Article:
The episode started featuring a character that has appeared on other Atlanta episodes, Champagne: a stripper who Van knew and has spent prior episodes following around. The episode opened with her in Paris with two friends, discussing a $6000 payout one was going to get for a particular sexual act that, if you’ve read anything about Trump’s supposed exploits in Russia, you’ve been deluged with as being a hypothetical. Then Champagne saw Van — only she really didn’t look like her. Her hair was in a bun, her skin looked paler than it’s already light-shade and she was speaking in a faux-French accent. Van acknowledged her, and then refused to acknowledge anything else.
The bulk of the episode followed Van from the perspective of Champagne and her friends, who didn’t know Van and didn’t see anything strange, and honestly didn’t seem to care the weirder things got. And they got weird fast. Van went into a hotel room with Alexander Skarsgard (not even the weirdest real-life cameo from a celebrity this season). She put cocaine on a drug pipe, left his room, and then hysterically yelled at the concierge that Alex was being abusive.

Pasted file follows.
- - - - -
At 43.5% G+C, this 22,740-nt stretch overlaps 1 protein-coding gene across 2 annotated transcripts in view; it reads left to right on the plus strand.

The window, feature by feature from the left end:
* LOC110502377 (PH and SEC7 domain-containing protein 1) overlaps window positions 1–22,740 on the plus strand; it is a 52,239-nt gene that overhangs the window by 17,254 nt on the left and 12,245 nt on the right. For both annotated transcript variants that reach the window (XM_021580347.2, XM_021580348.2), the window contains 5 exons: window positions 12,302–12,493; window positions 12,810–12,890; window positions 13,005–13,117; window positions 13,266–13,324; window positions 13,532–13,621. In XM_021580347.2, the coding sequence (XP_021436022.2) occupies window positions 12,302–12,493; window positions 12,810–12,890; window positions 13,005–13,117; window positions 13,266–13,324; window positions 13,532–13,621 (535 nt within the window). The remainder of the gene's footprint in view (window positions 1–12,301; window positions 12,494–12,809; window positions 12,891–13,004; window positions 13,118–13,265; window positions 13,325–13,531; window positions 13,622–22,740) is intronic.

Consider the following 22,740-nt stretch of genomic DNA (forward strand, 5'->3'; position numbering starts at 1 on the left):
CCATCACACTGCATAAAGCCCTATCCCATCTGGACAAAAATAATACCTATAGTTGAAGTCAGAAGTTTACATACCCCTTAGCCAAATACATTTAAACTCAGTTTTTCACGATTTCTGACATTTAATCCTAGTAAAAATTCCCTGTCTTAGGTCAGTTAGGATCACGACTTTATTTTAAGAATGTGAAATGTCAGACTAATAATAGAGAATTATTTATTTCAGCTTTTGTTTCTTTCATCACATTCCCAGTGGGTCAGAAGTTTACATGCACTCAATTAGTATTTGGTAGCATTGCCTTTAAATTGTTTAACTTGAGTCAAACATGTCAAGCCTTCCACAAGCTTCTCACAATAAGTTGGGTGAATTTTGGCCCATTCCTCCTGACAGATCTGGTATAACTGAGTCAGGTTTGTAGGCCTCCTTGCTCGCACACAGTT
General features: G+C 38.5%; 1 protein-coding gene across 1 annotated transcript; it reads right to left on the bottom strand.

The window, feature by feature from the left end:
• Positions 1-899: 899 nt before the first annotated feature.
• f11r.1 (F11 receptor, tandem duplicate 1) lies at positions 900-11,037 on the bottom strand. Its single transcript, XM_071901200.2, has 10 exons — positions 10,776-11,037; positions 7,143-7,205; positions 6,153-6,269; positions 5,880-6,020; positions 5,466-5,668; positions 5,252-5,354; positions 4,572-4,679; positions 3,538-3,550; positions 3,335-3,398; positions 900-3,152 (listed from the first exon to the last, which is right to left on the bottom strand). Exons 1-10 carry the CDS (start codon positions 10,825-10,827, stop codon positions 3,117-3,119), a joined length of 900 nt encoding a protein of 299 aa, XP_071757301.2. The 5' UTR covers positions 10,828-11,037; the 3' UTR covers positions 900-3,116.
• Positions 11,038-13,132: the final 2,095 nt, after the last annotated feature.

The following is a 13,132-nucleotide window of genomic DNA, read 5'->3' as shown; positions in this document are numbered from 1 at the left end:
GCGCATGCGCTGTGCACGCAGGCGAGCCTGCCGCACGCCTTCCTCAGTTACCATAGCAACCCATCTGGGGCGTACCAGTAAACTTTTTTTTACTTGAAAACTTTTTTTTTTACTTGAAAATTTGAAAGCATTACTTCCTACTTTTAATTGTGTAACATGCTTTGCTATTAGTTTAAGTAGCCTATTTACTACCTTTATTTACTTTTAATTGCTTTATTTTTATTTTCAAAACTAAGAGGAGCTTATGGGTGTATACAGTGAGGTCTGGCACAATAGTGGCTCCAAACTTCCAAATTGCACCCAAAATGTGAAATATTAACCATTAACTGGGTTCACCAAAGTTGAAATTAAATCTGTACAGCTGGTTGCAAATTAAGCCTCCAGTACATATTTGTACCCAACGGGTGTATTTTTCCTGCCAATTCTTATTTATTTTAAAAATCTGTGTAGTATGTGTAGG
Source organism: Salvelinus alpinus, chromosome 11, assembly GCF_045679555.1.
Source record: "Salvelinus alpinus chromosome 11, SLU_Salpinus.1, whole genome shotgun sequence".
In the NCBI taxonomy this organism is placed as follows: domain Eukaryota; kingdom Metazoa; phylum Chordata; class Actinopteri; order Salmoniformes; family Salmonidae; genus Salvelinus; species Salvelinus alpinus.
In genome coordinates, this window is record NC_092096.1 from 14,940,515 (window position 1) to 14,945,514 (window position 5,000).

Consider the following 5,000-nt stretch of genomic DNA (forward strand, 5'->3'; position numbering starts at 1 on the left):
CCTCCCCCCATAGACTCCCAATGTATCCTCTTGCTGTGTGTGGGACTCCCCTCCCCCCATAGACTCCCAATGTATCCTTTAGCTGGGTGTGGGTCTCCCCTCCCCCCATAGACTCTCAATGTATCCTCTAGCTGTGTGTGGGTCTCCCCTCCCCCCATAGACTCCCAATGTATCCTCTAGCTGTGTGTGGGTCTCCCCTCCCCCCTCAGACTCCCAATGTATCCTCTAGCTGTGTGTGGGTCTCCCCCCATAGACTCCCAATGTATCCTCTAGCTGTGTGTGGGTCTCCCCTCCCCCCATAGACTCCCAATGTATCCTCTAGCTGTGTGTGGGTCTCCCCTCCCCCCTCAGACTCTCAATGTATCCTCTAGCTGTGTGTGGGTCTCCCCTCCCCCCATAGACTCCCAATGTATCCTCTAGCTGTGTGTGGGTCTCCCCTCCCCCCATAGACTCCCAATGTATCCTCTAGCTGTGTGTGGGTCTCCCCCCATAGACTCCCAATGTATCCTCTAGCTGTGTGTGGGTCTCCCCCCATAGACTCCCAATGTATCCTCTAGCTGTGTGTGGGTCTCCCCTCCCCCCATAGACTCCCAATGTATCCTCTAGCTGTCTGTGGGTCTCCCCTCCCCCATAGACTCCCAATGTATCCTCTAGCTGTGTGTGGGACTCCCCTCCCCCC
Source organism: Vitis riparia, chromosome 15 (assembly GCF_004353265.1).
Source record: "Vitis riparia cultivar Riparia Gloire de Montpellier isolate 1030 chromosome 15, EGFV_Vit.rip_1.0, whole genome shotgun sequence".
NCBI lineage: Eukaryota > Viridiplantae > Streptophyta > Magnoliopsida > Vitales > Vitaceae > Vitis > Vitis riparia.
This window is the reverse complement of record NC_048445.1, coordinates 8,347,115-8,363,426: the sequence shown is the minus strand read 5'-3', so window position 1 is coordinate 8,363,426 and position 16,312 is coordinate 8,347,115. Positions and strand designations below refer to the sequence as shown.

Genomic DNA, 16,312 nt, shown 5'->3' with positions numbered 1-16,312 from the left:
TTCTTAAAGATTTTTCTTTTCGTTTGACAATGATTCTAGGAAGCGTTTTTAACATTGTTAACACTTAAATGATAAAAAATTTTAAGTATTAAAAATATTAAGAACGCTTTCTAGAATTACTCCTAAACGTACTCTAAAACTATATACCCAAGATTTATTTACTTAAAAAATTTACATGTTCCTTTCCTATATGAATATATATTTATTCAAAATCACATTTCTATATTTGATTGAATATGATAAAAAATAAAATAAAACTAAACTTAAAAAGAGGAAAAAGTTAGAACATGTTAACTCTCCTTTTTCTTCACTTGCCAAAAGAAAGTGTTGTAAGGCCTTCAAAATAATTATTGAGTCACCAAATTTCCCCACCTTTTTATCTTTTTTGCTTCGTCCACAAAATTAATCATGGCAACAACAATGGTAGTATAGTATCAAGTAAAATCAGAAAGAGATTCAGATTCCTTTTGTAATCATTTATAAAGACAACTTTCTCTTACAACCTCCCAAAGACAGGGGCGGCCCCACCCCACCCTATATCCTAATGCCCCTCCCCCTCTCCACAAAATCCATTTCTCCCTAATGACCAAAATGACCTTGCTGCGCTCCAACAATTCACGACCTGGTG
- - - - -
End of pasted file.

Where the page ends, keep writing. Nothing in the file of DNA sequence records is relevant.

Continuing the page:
Then we went to a drug deal where she seemed to have the name ‘Tarrare’ and seemed utterly unafraid. She went to a museum where a guard knew her and the unnamed man inside knew her and she asked for ‘the package’. When the man deflected, she attacked him with a baguette that was very stale. Her description of how it became a weapon would be hysterical if the beating didn’t end with blood on it.
They followed her into a restaurant with increasingly frantic Champagne, trying to figure out what was going on with Van. Skarsgard showed up, clearly pissed (and we later saw him a bathroom, frantically trying to wash off his genitals). Then she went into the kitchen, kissed a chef she knew as Marcel, handed him the package, and watched he has began to prepare dinner — which were human hands. Finally as the episode neared its end and Van seemed utterly blasé, mentioning how she had every intention of moving to Paris, Champagne finally asked: “And Lottie?” This penetrated Van for a moment, and when she continued to deflect, Champagne just said: “To eat hands?”
And the façade utterly shattered. Screaming: “Where is Lottie?” Van had one of those searing and utterly brilliant breakdowns I’ve seen, assuring that Zasie Baetz will earn yet another Emmy nomination for her work as Best Supporting Actress. The denouement assured that, and finally revealed what’s been happening.